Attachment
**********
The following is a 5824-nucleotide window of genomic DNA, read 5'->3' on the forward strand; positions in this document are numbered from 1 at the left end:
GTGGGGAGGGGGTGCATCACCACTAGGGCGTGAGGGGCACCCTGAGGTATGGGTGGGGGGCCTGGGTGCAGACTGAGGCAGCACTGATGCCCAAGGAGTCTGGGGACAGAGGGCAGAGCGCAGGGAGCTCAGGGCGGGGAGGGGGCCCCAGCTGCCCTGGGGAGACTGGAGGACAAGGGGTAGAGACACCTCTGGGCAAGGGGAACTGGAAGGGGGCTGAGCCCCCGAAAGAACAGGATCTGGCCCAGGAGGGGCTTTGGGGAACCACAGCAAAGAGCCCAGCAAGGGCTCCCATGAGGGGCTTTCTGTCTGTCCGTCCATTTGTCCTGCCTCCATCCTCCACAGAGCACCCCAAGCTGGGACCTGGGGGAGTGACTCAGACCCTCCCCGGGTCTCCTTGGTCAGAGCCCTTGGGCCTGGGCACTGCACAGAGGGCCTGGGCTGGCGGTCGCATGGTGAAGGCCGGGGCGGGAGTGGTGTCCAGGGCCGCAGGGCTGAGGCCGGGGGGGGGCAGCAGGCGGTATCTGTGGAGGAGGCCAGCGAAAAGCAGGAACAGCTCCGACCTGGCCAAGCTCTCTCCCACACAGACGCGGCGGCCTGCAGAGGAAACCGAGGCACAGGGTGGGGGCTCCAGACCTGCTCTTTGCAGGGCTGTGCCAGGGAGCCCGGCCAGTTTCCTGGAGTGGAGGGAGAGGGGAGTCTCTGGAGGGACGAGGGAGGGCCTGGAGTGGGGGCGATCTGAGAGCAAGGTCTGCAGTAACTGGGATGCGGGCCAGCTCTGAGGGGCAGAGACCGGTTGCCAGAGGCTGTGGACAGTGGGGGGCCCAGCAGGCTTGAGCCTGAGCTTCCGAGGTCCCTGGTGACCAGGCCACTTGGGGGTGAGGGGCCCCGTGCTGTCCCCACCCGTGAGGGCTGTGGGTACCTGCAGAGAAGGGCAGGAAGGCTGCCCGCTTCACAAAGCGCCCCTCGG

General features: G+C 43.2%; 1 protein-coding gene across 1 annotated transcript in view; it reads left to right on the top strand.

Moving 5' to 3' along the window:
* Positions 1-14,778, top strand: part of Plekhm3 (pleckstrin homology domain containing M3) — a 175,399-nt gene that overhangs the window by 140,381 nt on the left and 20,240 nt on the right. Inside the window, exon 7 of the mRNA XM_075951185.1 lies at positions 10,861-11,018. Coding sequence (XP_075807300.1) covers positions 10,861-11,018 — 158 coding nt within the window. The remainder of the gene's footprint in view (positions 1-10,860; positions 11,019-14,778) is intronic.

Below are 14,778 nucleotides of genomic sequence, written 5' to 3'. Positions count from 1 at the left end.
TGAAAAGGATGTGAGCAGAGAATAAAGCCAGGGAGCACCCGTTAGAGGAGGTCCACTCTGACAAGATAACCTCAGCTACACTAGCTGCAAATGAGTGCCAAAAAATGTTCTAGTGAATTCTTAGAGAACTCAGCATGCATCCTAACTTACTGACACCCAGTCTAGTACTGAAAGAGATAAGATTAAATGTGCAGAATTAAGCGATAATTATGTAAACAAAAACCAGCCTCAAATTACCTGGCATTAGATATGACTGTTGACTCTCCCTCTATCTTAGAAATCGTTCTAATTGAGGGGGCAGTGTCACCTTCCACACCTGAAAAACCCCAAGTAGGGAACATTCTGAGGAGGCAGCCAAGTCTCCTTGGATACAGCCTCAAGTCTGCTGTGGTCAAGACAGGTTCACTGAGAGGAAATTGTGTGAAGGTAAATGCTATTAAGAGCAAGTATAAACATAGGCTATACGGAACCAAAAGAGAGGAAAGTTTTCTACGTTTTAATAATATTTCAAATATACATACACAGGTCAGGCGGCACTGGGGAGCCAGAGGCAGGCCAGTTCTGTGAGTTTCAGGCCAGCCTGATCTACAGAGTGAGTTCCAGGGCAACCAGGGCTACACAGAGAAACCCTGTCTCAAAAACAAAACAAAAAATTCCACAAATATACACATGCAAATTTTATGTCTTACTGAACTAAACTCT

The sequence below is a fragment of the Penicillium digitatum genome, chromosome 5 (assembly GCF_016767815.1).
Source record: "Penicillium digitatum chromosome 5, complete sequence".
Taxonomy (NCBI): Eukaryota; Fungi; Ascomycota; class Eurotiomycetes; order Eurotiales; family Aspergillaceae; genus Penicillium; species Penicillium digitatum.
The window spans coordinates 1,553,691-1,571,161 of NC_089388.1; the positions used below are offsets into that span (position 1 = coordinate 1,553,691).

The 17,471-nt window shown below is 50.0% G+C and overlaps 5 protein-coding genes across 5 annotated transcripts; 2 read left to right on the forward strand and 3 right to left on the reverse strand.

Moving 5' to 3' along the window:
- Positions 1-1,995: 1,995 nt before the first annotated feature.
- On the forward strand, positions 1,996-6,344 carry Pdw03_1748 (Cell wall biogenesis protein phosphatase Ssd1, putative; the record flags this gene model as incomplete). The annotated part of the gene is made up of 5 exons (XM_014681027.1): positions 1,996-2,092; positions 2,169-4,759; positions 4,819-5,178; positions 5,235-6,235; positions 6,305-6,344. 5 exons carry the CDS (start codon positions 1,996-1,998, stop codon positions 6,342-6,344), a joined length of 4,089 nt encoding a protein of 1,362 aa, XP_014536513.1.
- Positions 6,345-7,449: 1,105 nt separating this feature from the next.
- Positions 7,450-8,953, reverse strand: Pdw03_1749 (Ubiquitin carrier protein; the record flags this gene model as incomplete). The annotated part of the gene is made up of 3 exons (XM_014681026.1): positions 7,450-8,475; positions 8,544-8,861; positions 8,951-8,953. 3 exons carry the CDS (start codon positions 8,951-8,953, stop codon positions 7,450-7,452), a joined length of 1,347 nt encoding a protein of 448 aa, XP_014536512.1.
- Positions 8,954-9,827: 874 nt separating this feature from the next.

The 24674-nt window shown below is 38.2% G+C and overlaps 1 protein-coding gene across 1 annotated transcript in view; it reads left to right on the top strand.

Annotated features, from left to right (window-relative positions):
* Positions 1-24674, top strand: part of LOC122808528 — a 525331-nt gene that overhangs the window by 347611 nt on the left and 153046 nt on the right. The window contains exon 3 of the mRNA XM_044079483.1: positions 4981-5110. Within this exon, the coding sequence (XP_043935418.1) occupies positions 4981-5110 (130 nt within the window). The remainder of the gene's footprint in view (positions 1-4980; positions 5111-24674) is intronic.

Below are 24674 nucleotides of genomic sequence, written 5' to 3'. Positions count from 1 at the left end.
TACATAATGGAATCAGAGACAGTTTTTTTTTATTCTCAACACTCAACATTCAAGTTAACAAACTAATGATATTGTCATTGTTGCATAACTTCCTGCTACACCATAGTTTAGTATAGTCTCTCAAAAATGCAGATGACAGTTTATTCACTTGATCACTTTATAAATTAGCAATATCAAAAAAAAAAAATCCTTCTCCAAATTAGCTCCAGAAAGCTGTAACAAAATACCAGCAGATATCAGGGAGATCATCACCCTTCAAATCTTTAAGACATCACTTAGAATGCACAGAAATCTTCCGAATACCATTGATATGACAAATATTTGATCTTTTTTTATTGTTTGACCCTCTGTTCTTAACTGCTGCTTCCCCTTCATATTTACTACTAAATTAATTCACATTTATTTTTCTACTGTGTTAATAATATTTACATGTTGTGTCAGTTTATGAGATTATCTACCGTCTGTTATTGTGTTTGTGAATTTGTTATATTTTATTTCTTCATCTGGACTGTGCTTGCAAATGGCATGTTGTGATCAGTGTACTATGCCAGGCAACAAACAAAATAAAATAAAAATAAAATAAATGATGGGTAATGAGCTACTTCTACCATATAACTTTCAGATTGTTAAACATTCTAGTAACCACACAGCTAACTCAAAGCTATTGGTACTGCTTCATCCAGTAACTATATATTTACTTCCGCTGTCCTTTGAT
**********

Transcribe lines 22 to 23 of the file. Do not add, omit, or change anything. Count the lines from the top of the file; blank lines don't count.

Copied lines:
Below are 24674 nucleotides of genomic sequence, written 5' to 3'. Positions count from 1 at the left end.
TACATAATGGAATCAGAGACAGTTTTTTTTTATTCTCAACACTCAACATTCAAGTTAACAAACTAATGATATTGTCATTGTTGCATAACTTCCTGCTACACCATAGTTTAGTATAGTCTCTCAAAAATGCAGATGACAGTTTATTCACTTGATCACTTTATAAATTAGCAATATCAAAAAAAAAAAATCCTTCTCCAAATTAGCTCCAGAAAGCTGTAACAAAATACCAGCAGATATCAGGGAGATCATCACCCTTCAAATCTTTAAGACATCACTTAGAATGCACAGAAATCTTCCGAATACCATTGATATGACAAATATTTGATCTTTTTTTATTGTTTGACCCTCTGTTCTTAACTGCTGCTTCCCCTTCATATTTACTACTAAATTAATTCACATTTATTTTTCTACTGTGTTAATAATATTTACATGTTGTGTCAGTTTATGAGATTATCTACCGTCTGTTATTGTGTTTGTGAATTTGTTATATTTTATTTCTTCATCTGGACTGTGCTTGCAAATGGCATGTTGTGATCAGTGTACTATGCCAGGCAACAAACAAAATAAAATAAAAATAAAATAAATGATGGGTAATGAGCTACTTCTACCATATAACTTTCAGATTGTTAAACATTCTAGTAACCACACAGCTAACTCAAAGCTATTGGTACTGCTTCATCCAGTAACTATATATTTACTTCCGCTGTCCTTTGAT